Stevan Little > Moose > Moose::Cookbook::Basics::Recipe11

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NAME ^

Moose::Cookbook::Basics::Recipe11 - Extending a non-Moose base class

SYNOPSIS ^

  package My::DateTime;

  use Moose;
  extends qw( DateTime Moose::Object );

  use DateTime::Calendar::Mayan;

  has 'mayan_date' => (
      is        => 'ro',
      isa       => 'DateTime::Calendar::Mayan',
      init_arg  => undef,
      lazy      => 1,
      builder   => '_build_mayan_date',
      clearer   => '_clear_mayan_date',
      predicate => 'has_mayan_date',
  );

  sub new {
      my $class = shift;

      my $obj = $class->SUPER::new(@_);

      return $class->meta->new_object(
          __INSTANCE__ => $obj,
          @_,
      );
  }

  after 'set' => sub {
      $_[0]->_clear_mayan_date;
  };

  sub _build_mayan_date {
      DateTime::Calendar::Mayan->from_object( object => $_[0] );
  }

DESCRIPTION ^

This recipe demonstrates how to use Moose to subclass a parent which is not Moose based. This recipe only works if the parent class uses a blessed hash reference for object instances. If your parent is doing something funkier, you should check out MooseX::InsideOut.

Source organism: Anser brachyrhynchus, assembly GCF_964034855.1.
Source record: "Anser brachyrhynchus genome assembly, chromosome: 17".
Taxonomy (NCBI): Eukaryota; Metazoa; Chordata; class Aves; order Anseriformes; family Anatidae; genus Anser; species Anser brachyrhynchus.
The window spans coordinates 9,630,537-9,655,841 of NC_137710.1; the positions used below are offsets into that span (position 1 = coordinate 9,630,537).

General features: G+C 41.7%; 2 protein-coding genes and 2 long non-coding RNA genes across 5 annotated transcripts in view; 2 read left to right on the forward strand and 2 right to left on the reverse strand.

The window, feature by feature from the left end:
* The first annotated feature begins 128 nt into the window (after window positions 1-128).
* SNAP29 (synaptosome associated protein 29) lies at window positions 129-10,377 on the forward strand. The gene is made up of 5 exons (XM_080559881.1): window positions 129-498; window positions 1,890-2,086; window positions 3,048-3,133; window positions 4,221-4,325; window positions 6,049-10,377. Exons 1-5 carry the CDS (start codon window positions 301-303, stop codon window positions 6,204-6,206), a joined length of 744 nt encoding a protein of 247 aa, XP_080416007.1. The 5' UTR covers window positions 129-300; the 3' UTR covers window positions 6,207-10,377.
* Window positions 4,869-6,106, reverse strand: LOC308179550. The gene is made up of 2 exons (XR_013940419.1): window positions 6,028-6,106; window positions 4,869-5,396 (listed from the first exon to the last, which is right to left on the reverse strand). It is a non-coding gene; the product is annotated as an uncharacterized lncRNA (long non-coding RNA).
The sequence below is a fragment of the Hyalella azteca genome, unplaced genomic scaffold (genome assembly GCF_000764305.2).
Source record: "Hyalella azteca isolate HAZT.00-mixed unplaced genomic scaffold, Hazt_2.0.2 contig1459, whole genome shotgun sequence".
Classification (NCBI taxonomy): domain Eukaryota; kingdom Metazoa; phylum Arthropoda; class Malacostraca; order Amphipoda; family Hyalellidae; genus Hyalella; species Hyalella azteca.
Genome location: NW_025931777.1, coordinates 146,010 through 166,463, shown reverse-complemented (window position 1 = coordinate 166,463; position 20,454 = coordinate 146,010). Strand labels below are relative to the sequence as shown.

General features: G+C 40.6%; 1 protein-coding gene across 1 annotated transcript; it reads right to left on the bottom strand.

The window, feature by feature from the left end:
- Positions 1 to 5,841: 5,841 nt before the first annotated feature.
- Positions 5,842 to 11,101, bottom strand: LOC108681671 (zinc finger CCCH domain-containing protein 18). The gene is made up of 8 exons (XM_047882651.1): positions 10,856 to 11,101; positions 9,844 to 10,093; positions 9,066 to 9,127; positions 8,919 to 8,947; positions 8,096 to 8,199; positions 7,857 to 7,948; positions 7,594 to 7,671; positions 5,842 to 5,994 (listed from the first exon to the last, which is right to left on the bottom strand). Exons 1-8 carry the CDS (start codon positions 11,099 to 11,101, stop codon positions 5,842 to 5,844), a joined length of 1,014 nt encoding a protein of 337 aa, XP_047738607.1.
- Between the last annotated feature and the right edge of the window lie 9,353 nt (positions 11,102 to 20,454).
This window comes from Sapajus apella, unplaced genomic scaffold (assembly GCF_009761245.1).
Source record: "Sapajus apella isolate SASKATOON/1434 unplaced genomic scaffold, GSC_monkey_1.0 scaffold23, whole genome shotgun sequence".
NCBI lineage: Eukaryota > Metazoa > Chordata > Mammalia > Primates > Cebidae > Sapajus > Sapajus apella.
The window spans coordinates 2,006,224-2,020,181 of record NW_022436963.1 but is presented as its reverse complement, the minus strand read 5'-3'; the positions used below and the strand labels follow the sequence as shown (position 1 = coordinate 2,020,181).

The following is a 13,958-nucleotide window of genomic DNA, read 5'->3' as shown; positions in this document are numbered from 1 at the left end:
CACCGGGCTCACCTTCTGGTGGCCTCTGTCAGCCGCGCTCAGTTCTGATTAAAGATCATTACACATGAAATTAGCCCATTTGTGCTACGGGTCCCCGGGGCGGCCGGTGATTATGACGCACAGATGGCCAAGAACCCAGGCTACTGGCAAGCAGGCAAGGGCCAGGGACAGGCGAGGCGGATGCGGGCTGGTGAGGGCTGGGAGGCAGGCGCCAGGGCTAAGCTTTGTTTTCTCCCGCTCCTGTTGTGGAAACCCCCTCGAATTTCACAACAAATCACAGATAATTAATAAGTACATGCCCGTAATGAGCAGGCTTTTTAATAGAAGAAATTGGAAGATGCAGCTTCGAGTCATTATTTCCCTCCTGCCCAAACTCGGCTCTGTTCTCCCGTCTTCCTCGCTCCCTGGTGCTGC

You might also want to check out MooseX::NonMoose, which does all the grunt work for you.

There are a couple pieces worth noting:

  use Moose;
  extends qw( DateTime Moose::Object );

First, we use Moose just like we always do. This lets us declare attributes and use all the Moose sugar to which we are accustomed.

The extends declaration explicitly include Moose::Object as well as DateTime. This lets us use methods which are provided by Moose::Object, like does.

The constructor demonstrates a particular hack/pattern (hacktern?) for working with non-Moose parent classes:

  sub new {
      my $class = shift;

      my $obj = $class->SUPER::new(@_);

      return $class->meta->new_object(
          __INSTANCE__ => $obj,
          @_,
      );
  }

We explicitly call $class->meta->new_object and pass the already-created object in the __INSTANCE__ key. Internally, Moose will take the existing object and initialize any attributes defined in our subclass.

The after modifier works just like we'd expect. The fact that set is defined in our non-Moose parent does not matter.

CONCLUSION ^

Moose can play nice with non-Moose classes when you follow the pattern shown here. Your subclass has access to all the power of Moose, including attribute declaration, method modifiers, type constraints (for new attributes), and roles.

However, you won't be able to easily override a parent's "attributes", since they're not Moose attributes. Nor will you be able to inline a constructor, since you need to explicitly use the metaclass's object constructor.

AUTHOR ^

Dave Rolsky <autarch@urth.org>

COPYRIGHT AND LICENSE ^

Copyright 2009 by Infinity Interactive, Inc.

http://www.iinteractive.com

This library is free software; you can redistribute it and/or modify it under the same terms as Perl itself.

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